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Highway Safety: Federal and State Efforts to Address Rural Road Safety Challenges

GAO-04-663 Published: May 28, 2004. Publicly Released: May 28, 2004.
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Traffic crashes are a major cause of death and injury in the United States. In 2002, there were 42,815 fatalities and over 2.9 million injuries on the nation's highways. Crashes on rural roads (roads in areas with populations of less than 5,000) account for over 60 percent of the deaths nationwide, or about 70 deaths each day. Further, the rate of fatalities per vehicle mile traveled on rural roads was over twice the urban fatality rate. GAO identified (1) the factors contributing to rural road fatalities, (2) federal and state efforts to improve safety on the nation's rural roads, and (3) the challenges that may hinder making improvements in rural road safety. GAO obtained information from the Federal Highway Administration (FHWA), the National Highway Traffic Safety Administration (NHTSA), and other organizations with knowledge of these issues. In addition, GAO analyzed fatal crash data on rural roads from Department of Transportation databases and visited five states that account for about 20 percent of the nation's rural road mileage. GAO also contacted academic experts and examined legislative proposals for improving rural road safety. We provided copies of a draft of this report to the Department of Transportation for its review and comment. In discussing this report, agency officials noted that safety should be part of every project designed and built with federal-aid highway funds.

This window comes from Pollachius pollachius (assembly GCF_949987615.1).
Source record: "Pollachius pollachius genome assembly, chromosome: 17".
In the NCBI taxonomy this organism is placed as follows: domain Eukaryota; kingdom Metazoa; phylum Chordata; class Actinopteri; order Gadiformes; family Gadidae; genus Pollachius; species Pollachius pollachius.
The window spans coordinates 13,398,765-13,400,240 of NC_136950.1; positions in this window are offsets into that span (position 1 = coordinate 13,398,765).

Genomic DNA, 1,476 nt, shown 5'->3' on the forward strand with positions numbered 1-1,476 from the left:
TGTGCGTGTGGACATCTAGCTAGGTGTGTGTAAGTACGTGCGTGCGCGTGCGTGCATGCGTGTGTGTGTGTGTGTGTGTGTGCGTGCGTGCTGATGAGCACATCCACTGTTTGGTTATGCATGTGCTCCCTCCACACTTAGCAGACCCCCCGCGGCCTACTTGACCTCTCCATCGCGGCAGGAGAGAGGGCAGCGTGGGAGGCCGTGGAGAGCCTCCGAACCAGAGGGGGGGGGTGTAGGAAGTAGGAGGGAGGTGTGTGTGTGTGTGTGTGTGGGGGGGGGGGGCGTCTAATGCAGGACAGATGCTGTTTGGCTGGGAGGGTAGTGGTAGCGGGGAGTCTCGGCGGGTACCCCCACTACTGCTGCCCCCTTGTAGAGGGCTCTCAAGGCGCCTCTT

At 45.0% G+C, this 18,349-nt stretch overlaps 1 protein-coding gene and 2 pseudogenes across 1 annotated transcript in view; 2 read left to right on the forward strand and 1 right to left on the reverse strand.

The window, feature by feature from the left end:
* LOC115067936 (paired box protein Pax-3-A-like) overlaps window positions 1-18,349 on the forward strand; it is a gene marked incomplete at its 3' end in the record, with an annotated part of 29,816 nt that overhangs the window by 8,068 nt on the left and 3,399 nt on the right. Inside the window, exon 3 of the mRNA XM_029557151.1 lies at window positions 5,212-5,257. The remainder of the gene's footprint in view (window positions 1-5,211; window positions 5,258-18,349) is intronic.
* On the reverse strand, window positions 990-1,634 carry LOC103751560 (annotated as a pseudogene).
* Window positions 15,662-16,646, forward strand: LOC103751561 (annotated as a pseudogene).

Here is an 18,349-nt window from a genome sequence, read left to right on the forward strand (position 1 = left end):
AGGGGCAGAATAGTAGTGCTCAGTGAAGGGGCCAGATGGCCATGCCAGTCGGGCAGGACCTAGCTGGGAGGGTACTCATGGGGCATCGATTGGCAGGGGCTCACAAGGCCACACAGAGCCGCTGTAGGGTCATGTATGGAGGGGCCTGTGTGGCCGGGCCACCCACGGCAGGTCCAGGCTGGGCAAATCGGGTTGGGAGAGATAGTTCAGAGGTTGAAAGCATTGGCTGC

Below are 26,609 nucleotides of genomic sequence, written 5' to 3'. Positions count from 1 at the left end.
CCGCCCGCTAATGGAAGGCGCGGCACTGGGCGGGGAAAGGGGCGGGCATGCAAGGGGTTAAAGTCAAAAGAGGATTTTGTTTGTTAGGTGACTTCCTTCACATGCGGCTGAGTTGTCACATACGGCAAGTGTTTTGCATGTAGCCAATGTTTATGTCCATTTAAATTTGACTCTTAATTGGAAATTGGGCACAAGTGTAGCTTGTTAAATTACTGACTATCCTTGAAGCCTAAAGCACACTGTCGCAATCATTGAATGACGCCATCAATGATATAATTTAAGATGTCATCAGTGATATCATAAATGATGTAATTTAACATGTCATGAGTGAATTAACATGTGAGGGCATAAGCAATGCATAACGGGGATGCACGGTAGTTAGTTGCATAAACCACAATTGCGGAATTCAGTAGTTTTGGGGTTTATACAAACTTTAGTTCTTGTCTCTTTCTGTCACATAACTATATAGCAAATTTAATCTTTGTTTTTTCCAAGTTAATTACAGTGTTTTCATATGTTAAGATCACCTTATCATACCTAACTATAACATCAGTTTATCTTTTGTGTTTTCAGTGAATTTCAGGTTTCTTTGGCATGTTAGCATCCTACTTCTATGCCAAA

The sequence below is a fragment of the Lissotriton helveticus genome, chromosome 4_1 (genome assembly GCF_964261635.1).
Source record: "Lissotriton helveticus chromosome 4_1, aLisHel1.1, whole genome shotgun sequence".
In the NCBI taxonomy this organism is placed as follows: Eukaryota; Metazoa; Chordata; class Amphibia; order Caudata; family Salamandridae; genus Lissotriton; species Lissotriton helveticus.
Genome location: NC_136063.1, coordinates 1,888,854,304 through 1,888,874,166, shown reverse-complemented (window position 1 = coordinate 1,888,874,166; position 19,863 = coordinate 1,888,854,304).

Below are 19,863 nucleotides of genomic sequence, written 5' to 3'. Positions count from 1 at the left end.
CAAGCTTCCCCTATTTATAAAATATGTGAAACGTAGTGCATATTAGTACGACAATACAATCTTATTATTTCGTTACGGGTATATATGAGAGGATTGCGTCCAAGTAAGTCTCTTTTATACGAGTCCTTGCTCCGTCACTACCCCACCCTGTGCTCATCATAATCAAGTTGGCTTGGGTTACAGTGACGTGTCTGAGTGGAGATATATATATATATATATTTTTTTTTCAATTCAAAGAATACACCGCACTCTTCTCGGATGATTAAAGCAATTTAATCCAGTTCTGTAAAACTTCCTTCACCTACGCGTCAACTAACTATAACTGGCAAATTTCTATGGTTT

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Accident preventionCrash cushionsData collectionFederal aid for highwaysstate relationsGuardrailsHighway engineeringHighway mediansHighway safetyHighway traffic control devicesImpaired motor vehicle operatorsMotor vehicle safetyRoad safety structuresRural roadsTraffic accidentsTraffic lanesPedestrian safetyFatalities